There’s no more authentic way to connect with Australia’s rich indigenous culture than getting on Country and walking in the footsteps of the First Peoples. And Port Fairy is an ideal base for doing just that with not one, but two important indigenous culture sites within a short drive. Bonus points if you’re ticking off UNESCO World Heritage Sites on your must-do travel list.
It’s as easy as booking a few nights stay at a Gardens caravan park – there are several to choose from – then planning which site you’ll visit first. Both are on traditional lands of the Gunditjmara people and offer distinctive family-friendly visitor experiences in culture, geology and wildlife.
Worn Gundij at Tower Hill
Just 15 minutes drive east via the Princes Highway, Tower Hill is one of Victoria’s oldest inactive volcanoes. The striking crater landscape is home to a remarkable variety of wildlife, birdlife and native vegetation, now protected as the Tower Hill Wildlife Reserve. Expect to spy emus, koalas, black wallabies and more.
The Gunditjmara people lived here for thousands of years and continue as traditional owners today. Their oral stories, passed from generation to generation, tell of ancestors witnessing volcanic eruptions that blasted up through the earth thousands of years ago.
Learn more about the 65,000 year-old Aboriginal culture at the Worn Gundidj visitor information centre. On a two-hour interactive tour, led by an experienced cultural guide, you’ll unearth traditional indigenous lifestyles, get a taste for native food and medicine, and maybe take a shot at throwing a boomerang.
Head to towerhill.org.au for bookings and more info.
Budj Bim Cultural Landscape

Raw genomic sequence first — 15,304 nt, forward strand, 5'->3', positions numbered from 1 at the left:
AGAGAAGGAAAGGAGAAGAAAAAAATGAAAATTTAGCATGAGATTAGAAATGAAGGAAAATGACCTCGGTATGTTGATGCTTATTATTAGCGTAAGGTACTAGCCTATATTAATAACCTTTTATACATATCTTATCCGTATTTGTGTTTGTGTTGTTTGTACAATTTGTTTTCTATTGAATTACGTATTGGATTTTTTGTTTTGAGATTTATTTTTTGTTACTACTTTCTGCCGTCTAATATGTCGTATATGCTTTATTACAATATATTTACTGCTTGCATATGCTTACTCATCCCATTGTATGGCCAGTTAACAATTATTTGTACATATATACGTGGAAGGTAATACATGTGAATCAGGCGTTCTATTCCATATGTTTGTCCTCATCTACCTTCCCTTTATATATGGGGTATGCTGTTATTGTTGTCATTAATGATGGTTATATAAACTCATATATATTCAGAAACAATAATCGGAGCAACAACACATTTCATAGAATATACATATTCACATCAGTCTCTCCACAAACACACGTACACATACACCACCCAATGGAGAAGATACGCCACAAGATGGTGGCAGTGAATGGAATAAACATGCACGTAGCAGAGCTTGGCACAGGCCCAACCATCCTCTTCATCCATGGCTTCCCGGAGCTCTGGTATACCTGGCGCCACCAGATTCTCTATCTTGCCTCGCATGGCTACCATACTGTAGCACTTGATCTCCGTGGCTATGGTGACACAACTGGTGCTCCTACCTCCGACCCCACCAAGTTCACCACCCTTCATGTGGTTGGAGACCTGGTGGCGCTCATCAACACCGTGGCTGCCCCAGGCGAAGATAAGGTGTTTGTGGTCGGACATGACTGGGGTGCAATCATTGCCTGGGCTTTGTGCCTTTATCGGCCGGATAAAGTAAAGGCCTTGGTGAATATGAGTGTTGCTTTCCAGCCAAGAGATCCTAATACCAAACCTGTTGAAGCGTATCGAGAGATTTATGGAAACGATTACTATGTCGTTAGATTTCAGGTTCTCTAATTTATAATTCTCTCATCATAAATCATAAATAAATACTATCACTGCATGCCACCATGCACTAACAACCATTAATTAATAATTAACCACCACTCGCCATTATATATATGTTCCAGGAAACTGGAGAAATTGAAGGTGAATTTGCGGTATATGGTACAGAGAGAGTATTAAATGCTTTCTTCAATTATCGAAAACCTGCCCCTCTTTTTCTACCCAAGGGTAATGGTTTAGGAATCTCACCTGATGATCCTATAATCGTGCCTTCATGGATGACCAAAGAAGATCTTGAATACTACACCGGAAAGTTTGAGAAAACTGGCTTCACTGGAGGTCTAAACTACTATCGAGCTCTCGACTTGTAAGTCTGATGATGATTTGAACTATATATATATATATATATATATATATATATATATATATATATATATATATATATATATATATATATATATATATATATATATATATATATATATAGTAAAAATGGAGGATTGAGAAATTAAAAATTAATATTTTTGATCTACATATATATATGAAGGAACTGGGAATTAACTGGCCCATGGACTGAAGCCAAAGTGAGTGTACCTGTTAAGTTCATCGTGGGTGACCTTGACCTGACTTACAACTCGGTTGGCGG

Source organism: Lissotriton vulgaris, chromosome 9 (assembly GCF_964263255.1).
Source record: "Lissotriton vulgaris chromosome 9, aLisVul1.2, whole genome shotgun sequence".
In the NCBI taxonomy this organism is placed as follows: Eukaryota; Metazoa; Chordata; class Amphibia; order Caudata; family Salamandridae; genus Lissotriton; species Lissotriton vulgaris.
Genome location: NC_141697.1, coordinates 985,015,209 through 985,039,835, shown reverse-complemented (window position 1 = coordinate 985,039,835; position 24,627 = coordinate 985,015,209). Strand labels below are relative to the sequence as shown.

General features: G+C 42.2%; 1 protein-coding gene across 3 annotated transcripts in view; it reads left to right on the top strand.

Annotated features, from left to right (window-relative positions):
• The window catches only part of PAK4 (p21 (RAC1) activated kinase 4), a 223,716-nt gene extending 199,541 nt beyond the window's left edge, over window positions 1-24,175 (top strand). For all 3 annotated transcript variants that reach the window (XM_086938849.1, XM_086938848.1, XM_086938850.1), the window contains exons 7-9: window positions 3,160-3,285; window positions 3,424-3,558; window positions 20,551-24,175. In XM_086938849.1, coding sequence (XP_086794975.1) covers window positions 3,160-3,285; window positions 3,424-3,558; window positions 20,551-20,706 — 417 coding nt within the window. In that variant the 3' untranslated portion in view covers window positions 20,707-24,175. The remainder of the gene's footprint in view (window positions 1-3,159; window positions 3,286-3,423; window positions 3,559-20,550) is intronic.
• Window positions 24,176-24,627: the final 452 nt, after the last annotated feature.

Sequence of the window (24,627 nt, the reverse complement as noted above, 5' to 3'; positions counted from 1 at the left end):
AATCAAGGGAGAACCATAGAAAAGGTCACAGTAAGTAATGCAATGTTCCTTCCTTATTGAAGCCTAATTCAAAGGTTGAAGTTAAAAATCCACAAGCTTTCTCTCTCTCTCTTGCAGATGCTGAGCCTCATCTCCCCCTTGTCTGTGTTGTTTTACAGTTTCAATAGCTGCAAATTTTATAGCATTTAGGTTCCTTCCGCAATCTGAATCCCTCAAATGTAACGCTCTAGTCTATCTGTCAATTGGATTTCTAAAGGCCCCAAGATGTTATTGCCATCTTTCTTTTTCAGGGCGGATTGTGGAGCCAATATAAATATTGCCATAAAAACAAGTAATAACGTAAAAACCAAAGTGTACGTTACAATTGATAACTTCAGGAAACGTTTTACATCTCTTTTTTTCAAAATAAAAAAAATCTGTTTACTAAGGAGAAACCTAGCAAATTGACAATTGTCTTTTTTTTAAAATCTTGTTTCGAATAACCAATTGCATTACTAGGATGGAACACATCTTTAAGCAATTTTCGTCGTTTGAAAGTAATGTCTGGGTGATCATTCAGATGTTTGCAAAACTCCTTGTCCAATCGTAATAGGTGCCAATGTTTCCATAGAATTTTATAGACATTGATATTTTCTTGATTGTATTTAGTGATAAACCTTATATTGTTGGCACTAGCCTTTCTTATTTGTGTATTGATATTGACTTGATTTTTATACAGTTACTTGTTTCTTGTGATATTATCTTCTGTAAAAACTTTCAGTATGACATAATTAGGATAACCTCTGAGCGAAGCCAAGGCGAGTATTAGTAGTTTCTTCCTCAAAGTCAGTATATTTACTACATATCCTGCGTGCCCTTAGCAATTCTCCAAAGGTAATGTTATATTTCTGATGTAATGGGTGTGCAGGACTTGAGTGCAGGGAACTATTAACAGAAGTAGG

You won’t regret taking the 45-minute drive northwest from Port Fairy, through beautiful farming country, to Budj Bim National Park. Here you’ll find Budj Bim Cultural Landscape, a UNESCO World Heritage Site recognised for its ‘Outstanding Universal Value’ – and sacred to the Gunditjmara people.
There’s truly no place like it in the world.
Budj Bim (also known as Mount Eccles) is a dormant volcano rising up beside three smaller overlapping volcanic craters. Huge lava flows connect Budj Bim to Kurtonitj (meaning ‘crossing place’) and Tyrendarra – cultural areas featuring traditional stone houses, stone aquaculture sites, eel smoking trees, seasonal wetlands and stone sculpture.
Tyrendarra is a traditional meeting place and camping area for the Gunditjmara people. The Tyrendarra fish trap complex is a fascinating demonstration of how they lived sustainably and farmed the natural environment here for many thousands of years. It’s recognised as the earliest living example of aquaculture in the world, dating back at least 6,000 years.
To truly connect to the wonder of Budj Bim, join an indigenous guided tour and allowing yourself to view the remarkable landscape through the lens of culture that’s literally as old as the hills.
Note: Tours are limited and some areas are closed to visitors, preparing for the planned opening of the new Budj Bim visitor centre in June 2022. The national park remains open with lots of wildlife and natural environment to explore. Check for tour availability and more info at budjbim.com.au
Understanding indigenous peoples’ deep connection to nature and environment is soul-filling for young and old. You’ll likely come away feeling surprised, motivated and keen to dive into nature yourself. Port Fairy’s ready for you with brilliant beaches, kilometres of nature walking trails and eatery menus brimming with hearty, fresh produce. Hang around, kick back and enjoy a few days downtime in a seaside village with much to discover.